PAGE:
Hispanorama travel blog

Alicante and the White Coast: An escape from winter blues

Dec 7, 2016

No visitor to Alicante will claim that they came to get away from it all – most simply come for some sun! This is Alicante’s most abundant resource, with about 330 sunny days each year. It’s a great complement to this dynamic city, which also boasts a castle, an old quarter, and a long waterfront, amongst many other attractions. Just one tip: avoid the crowds and visit in winter.

Alicante: More than meets the eye

Located in the middle of the Costa Blanca, Alicante and its shores have been sought after for centuries. The region has been inhabited by Phoenicians, Greeks, Romans and Arabs, whose presence is still visible in the city’s architecture. Of course, the most obvious influence has been Alicante’s more recent visitors, who have left their mark with high-rise hotels and some lovely golf courses.

This doesn’t mean that Alicante is a city that’s lost its historical or cultural roots. To the contrary Alicante has a rich history and a range of attractions, like the Santa Barbara fortress, a castle of Arab origin; the Gothic church of Santa Maria, built into the narrow streets of the old walled city; and the 17th century Casa de la Asegurada Museum, which has an important contemporary collection by artists including Joan Miró, Pablo Picasso and Eduardo Chillida.

Visitors who get away from the resorts and beaches will also discover Alicante’s seemingly endless seaside boulevard dotted with terraces and cafes, its deeply-rooted traditions that come to life in festivals and celebrations, and a delicious cuisine in which rice takes the center stage and is cooked in countless different ways.



The White Coast and its villages

Despite the city’s attractions, most people come to Alicante for the 218 kilometers of calm blue waters and white sand beaches that lie to the north and the south. Known as the Costa Blanca (the White Coast), the region tends to attract the most devoted sun-seekers. They are not deterred by the spawling resorts, and often are not drawn to the charm of small villages that have maintained their traditional look and feel. For visitors who are more interested in culture and natural beauty than working on their tans, the winter months are a perfect time to visit.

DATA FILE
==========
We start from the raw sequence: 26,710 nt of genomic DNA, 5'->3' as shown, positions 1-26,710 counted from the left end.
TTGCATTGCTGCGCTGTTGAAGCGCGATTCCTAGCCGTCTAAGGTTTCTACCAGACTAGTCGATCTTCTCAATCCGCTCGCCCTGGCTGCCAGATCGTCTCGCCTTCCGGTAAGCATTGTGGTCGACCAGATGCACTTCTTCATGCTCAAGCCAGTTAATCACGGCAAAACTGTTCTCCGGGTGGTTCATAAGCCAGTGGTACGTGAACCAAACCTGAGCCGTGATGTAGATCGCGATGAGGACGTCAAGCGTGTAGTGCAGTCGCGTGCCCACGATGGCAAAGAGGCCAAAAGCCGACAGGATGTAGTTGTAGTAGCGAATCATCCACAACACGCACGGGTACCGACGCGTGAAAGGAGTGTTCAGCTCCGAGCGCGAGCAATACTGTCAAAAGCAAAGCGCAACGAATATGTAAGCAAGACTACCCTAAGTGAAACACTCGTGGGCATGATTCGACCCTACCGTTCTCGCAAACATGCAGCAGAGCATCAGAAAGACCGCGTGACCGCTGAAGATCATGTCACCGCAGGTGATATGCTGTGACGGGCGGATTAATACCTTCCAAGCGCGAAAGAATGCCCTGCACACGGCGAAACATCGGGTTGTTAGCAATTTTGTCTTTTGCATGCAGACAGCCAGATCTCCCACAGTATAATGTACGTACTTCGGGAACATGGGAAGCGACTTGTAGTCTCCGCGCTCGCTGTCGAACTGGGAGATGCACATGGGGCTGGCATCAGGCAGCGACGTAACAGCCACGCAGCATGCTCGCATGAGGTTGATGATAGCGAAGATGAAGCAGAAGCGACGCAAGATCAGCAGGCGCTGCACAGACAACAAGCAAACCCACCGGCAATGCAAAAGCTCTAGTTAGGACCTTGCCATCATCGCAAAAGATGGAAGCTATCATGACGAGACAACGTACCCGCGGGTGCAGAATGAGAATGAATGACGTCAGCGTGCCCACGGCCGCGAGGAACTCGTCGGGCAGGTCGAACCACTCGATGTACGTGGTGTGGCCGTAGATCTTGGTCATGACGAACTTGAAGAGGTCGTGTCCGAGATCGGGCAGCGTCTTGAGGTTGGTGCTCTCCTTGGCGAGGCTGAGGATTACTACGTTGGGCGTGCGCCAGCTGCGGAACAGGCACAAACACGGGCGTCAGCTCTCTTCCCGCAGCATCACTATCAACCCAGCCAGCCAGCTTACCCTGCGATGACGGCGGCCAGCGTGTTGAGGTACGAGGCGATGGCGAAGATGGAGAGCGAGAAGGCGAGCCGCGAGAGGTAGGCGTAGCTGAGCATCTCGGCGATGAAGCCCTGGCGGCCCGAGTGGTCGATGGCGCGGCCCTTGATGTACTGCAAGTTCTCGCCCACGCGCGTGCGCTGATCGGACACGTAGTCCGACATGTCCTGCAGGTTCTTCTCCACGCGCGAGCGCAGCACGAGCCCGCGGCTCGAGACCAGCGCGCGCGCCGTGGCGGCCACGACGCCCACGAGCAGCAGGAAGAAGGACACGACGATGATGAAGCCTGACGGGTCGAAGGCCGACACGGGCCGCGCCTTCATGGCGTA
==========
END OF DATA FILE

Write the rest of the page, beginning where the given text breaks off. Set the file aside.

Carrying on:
It’s true that many of the original fishing villages were essentially lost in the development boom, but these enchanting enclaves do still survive. Just a few miles from Alicante are two of the most charming: Javea and Altea, while nearby Denia is an enticing blend of tradition and some of the region’s best gastronomy. For nature lovers, there are many attractions, like the Guardamar dunes, the Torrevieja-La Mata lagoons, the nature reserve of Tabarca Island and its marine fauna, and the waterfalls and springs of Algar. The cultural offer is also great, with many castles, gothic and baroque churches, and modernist towns like Novelda and Alcoy. While in Alcoy, take advantage of the chance to see Spain’s oldest parade, held every January 5th since 1885: the parade of the Three Wise Men.


The perfect winter destination

Alicante and the Costa Blanca are often overlooked as winter destinations, but the region is ideal for groups looking to spend some time in the sun while enjoying a wide range of other benefits. Along with diverse attractions, Alicante and its neighboring villages offer top-quality accommodation and dining for all budgets. We can help you to plan the perfect Costa Blanca tour for your group – get in touch today!



© Photos from Alicante Turismo